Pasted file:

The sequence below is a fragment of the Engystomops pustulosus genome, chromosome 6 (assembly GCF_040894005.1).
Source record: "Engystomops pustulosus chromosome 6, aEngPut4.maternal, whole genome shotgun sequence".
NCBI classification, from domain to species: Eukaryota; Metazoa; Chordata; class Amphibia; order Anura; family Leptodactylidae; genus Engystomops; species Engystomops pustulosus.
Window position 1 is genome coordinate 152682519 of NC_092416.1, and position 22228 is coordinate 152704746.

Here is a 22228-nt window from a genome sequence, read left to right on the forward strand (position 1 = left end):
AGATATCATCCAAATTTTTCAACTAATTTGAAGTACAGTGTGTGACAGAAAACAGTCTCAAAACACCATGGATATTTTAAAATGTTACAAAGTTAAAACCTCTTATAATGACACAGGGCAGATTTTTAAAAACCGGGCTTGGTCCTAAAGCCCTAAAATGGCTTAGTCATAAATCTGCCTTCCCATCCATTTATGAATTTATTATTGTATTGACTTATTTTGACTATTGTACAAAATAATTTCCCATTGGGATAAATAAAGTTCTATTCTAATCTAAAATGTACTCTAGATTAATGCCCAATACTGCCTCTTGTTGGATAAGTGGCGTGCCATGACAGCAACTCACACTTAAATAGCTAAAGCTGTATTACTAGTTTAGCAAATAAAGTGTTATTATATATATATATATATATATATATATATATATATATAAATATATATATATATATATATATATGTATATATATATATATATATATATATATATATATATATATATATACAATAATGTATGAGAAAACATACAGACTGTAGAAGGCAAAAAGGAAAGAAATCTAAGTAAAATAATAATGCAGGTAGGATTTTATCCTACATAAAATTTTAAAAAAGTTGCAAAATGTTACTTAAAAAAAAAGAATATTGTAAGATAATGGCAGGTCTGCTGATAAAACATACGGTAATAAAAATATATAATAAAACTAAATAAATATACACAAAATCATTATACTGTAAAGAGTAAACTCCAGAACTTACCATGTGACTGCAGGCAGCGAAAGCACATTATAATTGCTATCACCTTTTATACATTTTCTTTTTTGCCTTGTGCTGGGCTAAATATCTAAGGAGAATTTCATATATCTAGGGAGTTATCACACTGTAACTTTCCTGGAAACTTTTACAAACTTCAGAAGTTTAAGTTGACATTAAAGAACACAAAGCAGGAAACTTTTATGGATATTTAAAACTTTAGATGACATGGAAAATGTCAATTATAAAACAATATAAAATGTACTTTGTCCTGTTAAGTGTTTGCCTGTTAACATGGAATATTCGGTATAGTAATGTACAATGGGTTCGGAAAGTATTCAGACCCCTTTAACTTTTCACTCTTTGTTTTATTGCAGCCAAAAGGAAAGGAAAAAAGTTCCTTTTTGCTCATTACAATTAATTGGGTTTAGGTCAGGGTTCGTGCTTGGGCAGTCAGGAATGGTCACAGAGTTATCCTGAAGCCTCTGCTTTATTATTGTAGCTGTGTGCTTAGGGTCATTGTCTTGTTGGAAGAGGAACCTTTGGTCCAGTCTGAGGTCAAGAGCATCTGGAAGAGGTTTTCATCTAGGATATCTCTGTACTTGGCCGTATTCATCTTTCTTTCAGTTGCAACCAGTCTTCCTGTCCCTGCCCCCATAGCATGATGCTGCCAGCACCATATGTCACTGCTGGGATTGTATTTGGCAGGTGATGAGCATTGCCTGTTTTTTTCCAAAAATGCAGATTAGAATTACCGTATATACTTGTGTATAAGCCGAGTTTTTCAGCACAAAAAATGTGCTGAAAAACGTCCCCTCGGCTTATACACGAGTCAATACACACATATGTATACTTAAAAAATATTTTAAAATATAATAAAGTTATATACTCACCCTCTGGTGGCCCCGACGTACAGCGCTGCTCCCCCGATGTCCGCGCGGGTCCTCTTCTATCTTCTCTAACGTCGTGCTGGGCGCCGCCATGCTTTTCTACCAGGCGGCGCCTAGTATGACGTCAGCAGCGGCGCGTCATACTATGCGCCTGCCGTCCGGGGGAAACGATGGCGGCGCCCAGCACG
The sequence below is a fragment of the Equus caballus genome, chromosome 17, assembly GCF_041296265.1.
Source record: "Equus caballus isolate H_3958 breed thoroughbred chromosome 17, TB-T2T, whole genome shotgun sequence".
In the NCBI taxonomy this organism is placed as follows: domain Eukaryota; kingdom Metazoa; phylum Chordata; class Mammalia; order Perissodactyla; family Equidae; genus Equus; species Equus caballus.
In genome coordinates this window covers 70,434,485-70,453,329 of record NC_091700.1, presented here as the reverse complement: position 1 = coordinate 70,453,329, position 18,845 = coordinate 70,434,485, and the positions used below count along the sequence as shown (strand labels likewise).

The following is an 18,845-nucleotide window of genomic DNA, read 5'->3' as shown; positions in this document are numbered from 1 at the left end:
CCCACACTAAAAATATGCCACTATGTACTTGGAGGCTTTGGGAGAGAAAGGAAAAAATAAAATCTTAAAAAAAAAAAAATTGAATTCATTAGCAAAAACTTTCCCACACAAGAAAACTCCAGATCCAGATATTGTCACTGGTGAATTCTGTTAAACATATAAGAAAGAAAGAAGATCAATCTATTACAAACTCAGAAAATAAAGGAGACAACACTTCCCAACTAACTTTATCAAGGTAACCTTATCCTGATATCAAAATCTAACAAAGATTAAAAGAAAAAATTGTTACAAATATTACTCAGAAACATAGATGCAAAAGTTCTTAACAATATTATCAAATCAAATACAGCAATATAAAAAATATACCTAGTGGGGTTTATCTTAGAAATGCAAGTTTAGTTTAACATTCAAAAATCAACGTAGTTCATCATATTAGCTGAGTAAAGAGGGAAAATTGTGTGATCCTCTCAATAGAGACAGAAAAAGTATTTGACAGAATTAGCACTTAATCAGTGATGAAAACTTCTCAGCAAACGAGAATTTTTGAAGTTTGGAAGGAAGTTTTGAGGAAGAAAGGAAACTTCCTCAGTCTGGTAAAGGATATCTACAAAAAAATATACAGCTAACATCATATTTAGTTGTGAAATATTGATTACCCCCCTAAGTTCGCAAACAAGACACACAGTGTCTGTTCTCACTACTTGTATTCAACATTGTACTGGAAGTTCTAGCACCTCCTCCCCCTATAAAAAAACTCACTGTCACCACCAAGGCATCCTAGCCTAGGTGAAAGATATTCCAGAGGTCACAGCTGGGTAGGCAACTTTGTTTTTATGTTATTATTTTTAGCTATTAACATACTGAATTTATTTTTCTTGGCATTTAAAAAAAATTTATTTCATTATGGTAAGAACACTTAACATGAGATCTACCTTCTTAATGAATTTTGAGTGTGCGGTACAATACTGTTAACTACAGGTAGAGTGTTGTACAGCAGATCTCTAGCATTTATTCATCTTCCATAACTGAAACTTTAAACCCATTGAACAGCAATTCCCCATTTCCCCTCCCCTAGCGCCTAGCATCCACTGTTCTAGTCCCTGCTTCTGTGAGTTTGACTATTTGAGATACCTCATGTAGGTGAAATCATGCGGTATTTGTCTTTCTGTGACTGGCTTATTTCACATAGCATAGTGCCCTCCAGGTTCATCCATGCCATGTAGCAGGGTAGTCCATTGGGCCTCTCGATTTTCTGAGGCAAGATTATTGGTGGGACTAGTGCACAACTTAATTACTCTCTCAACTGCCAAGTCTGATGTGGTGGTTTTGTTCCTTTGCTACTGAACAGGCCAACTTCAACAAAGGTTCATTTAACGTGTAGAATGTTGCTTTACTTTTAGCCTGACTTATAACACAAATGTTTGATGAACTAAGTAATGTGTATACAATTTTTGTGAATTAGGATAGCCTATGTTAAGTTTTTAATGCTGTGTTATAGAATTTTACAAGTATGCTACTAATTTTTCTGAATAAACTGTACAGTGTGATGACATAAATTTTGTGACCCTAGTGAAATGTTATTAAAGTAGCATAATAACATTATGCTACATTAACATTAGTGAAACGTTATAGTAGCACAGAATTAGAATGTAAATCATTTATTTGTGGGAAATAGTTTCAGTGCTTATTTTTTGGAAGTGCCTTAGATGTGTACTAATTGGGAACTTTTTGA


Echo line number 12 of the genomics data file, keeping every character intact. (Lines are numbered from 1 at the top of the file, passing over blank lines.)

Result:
CCCACACTAAAAATATGCCACTATGTACTTGGAGGCTTTGGGAGAGAAAGGAAAAAATAAAATCTTAAAAAAAAAAAAATTGAATTCATTAGCAAAAACTTTCCCACACAAGAAAACTCCAGATCCAGATATTGTCACTGGTGAATTCTGTTAAACATATAAGAAAGAAAGAAGATCAATCTATTACAAACTCAGAAAATAAAGGAGACAACACTTCCCAACTAACTTTATCAAGGTAACCTTATCCTGATATCAAAATCTAACAAAGATTAAAAGAAAAAATTGTTACAAATATTACTCAGAAACATAGATGCAAAAGTTCTTAACAATATTATCAAATCAAATACAGCAATATAAAAAATATACCTAGTGGGGTTTATCTTAGAAATGCAAGTTTAGTTTAACATTCAAAAATCAACGTAGTTCATCATATTAGCTGAGTAAAGAGGGAAAATTGTGTGATCCTCTCAATAGAGACAGAAAAAGTATTTGACAGAATTAGCACTTAATCAGTGATGAAAACTTCTCAGCAAACGAGAATTTTTGAAGTTTGGAAGGAAGTTTTGAGGAAGAAAGGAAACTTCCTCAGTCTGGTAAAGGATATCTACAAAAAAATATACAGCTAACATCATATTTAGTTGTGAAATATTGATTACCCCCCTAAGTTCGCAAACAAGACACACAGTGTCTGTTCTCACTACTTGTATTCAACATTGTACTGGAAGTTCTAGCACCTCCTCCCCCTATAAAAAAACTCACTGTCACCACCAAGGCATCCTAGCCTAGGTGAAAGATATTCCAGAGGTCACAGCTGGGTAGGCAACTTTGTTTTTATGTTATTATTTTTAGCTATTAACATACTGAATTTATTTTTCTTGGCATTTAAAAAAAATTTATTTCATTATGGTAAGAACACTTAACATGAGATCTACCTTCTTAATGAATTTTGAGTGTGCGGTACAATACTGTTAACTACAGGTAGAGTGTTGTACAGCAGATCTCTAGCATTTATTCATCTTCCATAACTGAAACTTTAAACCCATTGAACAGCAATTCCCCATTTCCCCTCCCCTAGCGCCTAGCATCCACTGTTCTAGTCCCTGCTTCTGTGAGTTTGACTATTTGAGATACCTCATGTAGGTGAAATCATGCGGTATTTGTCTTTCTGTGACTGGCTTATTTCACATAGCATAGTGCCCTCCAGGTTCATCCATGCCATGTAGCAGGGTAGTCCATTGGGCCTCTCGATTTTCTGAGGCAAGATTATTGGTGGGACTAGTGCACAACTTAATTACTCTCTCAACTGCCAAGTCTGATGTGGTGGTTTTGTTCCTTTGCTACTGAACAGGCCAACTTCAACAAAGGTTCATTTAACGTGTAGAATGTTGCTTTACTTTTAGCCTGACTTATAACACAAATGTTTGATGAACTAAGTAATGTGTATACAATTTTTGTGAATTAGGATAGCCTATGTTAAGTTTTTAATGCTGTGTTATAGAATTTTACAAGTATGCTACTAATTTTTCTGAATAAACTGTACAGTGTGATGACATAAATTTTGTGACCCTAGTGAAATGTTATTAAAGTAGCATAATAACATTATGCTACATTAACATTAGTGAAACGTTATAGTAGCACAGAATTAGAATGTAAATCATTTATTTGTGGGAAATAGTTTCAGTGCTTATTTTTTGGAAGTGCCTTAGATGTGTACTAATTGGGAACTTTTTGA